Below Paul Garraway explains the background to the recent strike. Paul is the political officer of the CWU’s South Central No 1 branch. He writes in a personal capacity.
Workers at the Oxford mail centre were last week provoked into seven days of unofficial strike action, but Royal Mail’s attempt to break the union failed
“Suspension should only occur when it is necessary to prevent the risk of further breaches of conduct, to protect employees, property or mail, or to protect Royal Mail’s good image and standing in the community.” The Royal Mail Conduct Code
On Monday 16 July Royal Mail suspended Steve Gill, the area processing rep for Oxford mail centre and escorted him off the premises. He had been interviewed and asked only two questions – “Were you working on the 7 July?” and, “Were you doing your collection in Watlington?”
No charges were presented, yet Steve was immediately suspended. It was later to emerge that the interview was a response to a complaint from a sub-post office manager, whose small workforce had worked through the national dispute.
The suspension was looking very much like a stitch up. If these charges were so serious, why had it taken managers nine days to act on them?
Royal Mail had broken the agreed conduct code when they removed Steve from the mail centre – it was taking unofficial action! There was no reason why Steve could not continue with his duties while any charges, however spurious, were being investigated.
This was rightly seen as a direct attack on our CWU union. A meeting was quickly arranged in a car park and workers voted unanimously to walk out immediately.
In the run up to the first national strike on 29 June, Royal Mail had stopped all overtime in the Oxford mail centre.
They even started redirecting work elsewhere – something they continued to do up until the walk out. Workers were removed from their normal duties and made to work elsewhere, while an untrained manager did their work.
Royal Mail also brought in rules that were designed to humiliate workers, like having to hold your hand up if you want to go to the toilet.
Oxford CWU members showed incredible restraint and refused to be provoked during the period of national dispute. Our branch requested an official ballot for industrial action – following unanimous votes on every shift – in an effort to keep a lid on the growing anger.
However, Royal Mail was determined to drive the mail centre out on strike – and, by suspending one of our reps, it ensured that the dispute would be unofficial.
Managers then announced to the media that they had suspended two people. The second being a driver, who was still out on collections and therefore oblivious to what was happening.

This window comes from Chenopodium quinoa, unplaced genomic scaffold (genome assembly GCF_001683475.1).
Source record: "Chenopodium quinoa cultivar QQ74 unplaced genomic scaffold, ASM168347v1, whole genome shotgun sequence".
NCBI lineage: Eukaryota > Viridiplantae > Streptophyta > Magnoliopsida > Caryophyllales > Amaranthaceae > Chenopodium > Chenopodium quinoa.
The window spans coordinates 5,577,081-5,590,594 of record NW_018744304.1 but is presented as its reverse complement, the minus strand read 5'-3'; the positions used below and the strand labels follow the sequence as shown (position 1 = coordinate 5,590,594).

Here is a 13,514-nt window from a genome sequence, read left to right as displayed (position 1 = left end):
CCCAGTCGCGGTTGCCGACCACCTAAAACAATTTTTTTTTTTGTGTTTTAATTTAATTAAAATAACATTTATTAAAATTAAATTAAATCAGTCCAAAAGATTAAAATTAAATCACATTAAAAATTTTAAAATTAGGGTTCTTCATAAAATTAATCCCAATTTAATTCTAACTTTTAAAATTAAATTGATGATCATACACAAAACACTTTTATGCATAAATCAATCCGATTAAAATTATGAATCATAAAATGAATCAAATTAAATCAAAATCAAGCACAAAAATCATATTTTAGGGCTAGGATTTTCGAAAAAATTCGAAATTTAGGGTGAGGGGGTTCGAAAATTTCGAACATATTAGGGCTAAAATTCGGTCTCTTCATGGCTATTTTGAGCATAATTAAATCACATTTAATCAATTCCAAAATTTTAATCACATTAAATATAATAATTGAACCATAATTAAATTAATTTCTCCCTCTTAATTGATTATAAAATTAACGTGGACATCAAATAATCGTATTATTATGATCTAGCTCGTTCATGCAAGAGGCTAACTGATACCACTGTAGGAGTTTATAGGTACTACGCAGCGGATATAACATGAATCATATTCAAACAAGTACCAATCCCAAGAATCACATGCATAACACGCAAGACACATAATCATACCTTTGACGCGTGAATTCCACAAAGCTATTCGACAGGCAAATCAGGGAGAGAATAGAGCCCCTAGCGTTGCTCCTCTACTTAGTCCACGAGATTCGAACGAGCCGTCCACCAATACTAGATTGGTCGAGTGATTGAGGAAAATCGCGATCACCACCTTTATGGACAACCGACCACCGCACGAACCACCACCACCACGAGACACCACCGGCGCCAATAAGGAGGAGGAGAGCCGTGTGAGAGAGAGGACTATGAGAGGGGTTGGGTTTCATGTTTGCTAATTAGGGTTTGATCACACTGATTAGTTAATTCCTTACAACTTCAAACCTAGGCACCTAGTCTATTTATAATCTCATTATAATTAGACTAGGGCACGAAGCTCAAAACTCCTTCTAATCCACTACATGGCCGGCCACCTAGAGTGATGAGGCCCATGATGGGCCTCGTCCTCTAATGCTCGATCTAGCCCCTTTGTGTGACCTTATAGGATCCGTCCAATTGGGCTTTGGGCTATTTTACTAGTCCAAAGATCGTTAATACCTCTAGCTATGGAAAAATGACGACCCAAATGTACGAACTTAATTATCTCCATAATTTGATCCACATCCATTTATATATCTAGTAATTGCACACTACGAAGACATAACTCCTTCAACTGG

He had not been interviewed, formally charged, or even told of his impending suspension, yet he was already “guilty”.
On his return to the mail centre, bosses attempted to interview and charge him but they would not allow him any union representation. So he refused to be interviewed and went out to join the picket line.
The next day workers from the mail centre voted to stay out until Thursday in the hope that Royal Mail would be reasonable and lift the suspensions. But when it had become obvious that this was not going to happen, they voted unanimously to stay out until the following Monday.
In response Royal Mail threatened to suspend Bob Cullen, the area processing rep, and Brian Jeffries, the area drivers’ rep, when they returned to work.
Three delivery reps were also given written warnings indicating that they would be next for suspension. When the national union sent an officer to help deal with the situation, Royal Mail remained intransigent and escorted him off the premises.
Over the weekend negotiations reached their highest level with Dave Ward, the CWU deputy general secretary, and Martin Collins, the assistant secretary, becoming involved.
It was becoming apparent that the “charges” against the suspended workers were as ludicrous as we had always been believed. Royal Mail agreed to a three-week timescale in which the investigation into the incidents would take place.
It was accepted that no one was to face charges for their actions during the strike, and that all threats to holiday and overtime agreements were to be withdrawn.
Management agreed that national officers of the CWU could defend the two suspended workers until the matter was concluded.
The branch committee therefore decided to recommend a return to work.
Workers had lost money but had made their point. And, although the two were to remain suspended, the branch felt that they would be proved innocent, and would be back at work within three weeks.
Dave Ward offered the workers at the mail centre an opt-out of the national action on 25 July so that they could recuperate some of their lost income. However, they flatly refused this. The Oxford mail centre remains defiant and voted to join the national dispute in solidarity with the rest of the country.